A sometimes overlooked component of the current supply-chain reality is the workers which are the undeniable glue holding it all together. And that glue is reaching its melting point with operators being pushed to their limits on both land and sea. Organizations such as the International Chamber of Shipping (ICS) signed an open letter to heads of state attending the UN General Assembly to raise awareness about the tough conditions that seafarers, truck drivers and airline workers face since Covid-19 hit. Between quarantines and travel restrictions, “there are people who have been stuck at sea for over a year”, a chief officer told CNN Business.


The information below summarizes steel import figures into the United States, includes an HRC spot price index average for Mexico, and lists currency exchange rate figures.
US Imports for Consumption of Monitored Steel
  July '21/YTD July '20/YTD
Country Quantity in MT* Variation*
Canada 3,433,148 +41.33%
Mexico 1,864,559 +24.46%
Brazil 2,636,308 -21.18%

Source: U.S. Census Bureau 
* Metric tons

HRC Spot Price Mexico
Price per MT * % Monthly % YTD
1,899 ** -0.05% 88.96%

Source: Reporte Acero
* As of October 13th 2021
** U.S. dollars per metric ton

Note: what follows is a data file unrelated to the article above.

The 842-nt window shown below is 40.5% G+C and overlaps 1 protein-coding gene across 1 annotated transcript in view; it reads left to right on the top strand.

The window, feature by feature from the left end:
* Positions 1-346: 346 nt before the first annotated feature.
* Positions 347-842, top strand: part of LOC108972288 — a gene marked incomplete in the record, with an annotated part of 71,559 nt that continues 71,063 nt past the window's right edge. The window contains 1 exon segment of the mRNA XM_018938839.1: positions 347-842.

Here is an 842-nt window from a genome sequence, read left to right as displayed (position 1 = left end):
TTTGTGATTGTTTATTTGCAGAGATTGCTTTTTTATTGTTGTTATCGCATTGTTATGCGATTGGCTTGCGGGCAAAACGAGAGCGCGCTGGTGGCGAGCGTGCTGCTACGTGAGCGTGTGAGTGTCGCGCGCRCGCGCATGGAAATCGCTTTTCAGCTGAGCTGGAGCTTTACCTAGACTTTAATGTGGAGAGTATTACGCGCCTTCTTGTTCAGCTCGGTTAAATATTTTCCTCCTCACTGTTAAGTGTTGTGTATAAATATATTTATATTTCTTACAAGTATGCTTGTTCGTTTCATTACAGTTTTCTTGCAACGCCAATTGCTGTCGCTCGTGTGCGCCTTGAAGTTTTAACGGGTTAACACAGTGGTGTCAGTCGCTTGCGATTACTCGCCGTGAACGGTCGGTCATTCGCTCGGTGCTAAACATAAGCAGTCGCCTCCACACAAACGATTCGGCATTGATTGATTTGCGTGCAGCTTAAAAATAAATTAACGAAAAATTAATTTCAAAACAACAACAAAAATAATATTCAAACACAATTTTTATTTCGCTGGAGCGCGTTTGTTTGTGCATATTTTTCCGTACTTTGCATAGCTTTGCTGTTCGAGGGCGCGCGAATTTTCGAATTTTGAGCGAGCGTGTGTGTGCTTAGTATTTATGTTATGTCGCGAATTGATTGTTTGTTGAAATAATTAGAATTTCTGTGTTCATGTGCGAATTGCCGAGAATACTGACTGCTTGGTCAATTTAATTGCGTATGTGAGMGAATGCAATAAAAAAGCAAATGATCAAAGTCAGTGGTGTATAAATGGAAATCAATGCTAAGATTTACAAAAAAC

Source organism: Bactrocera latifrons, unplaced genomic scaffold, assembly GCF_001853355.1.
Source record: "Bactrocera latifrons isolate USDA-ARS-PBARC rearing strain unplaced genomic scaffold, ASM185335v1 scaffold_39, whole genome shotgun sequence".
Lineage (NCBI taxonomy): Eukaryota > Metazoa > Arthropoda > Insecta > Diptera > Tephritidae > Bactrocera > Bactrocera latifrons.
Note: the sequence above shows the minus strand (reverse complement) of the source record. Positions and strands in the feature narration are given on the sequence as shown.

Exchange Rate
30 Day Average
🇺🇸  1 USD = 20.27 MXN
🇪🇺  1 EUR = 23.67 MXN
🇨🇳  1 CNY = 3.14 MXN
🇯🇵  1 JPY = 0.18 MXN
🇬🇧  1 GBP = 27.70 MXN


This section is of particular interest to all of us at Audaxia. It is where we have the opportunity to present the international business community with some of the country’s dearest treasures. Mexican culture has always been alive, vibrant and spirited, and we wish to show that intensity here. The powerful works of Frida Khalo, the culinary magic of Oaxaca, the nation’s architectural uniqueness, music, film, and much more.

Steel as Art

“Weight is a value for me - not that it is any more compelling than lightness, but I simply know more about weight than about lightness and therefore I have more to say about it, more to say about the balancing of weight, the diminishing of weight, the addition and subtraction of weight, the concentration of weight, the rigging of weight, the propping of weight, the disorientation of weight, the disequilibrium of weight, the rotation of weight, the movement of weight, the directionality of weight, the shape of weight.”
- Richard Serra
Richard Serra's work weighs tons and is meant for the public to interact with the spaces it creates.
Richard Serra is an American artist living in New York City. A native Californian (born 1938 San Francisco, California), he lived on the west coast up until college, where he studied English Literature at the University of California Berkley, Santa Barbara. From there he traveled, worked, and studied throughout Europe and eventually settled in New York where he began his sculpting works. Having been the son of a steel worker, as well as been one himself during college, he had a unique exposure to the material which clearly was a great influence in what was to become his signature style.
Richard Serra's "The Matter of Time" in Guggenheim Musem in Bilbao, Spain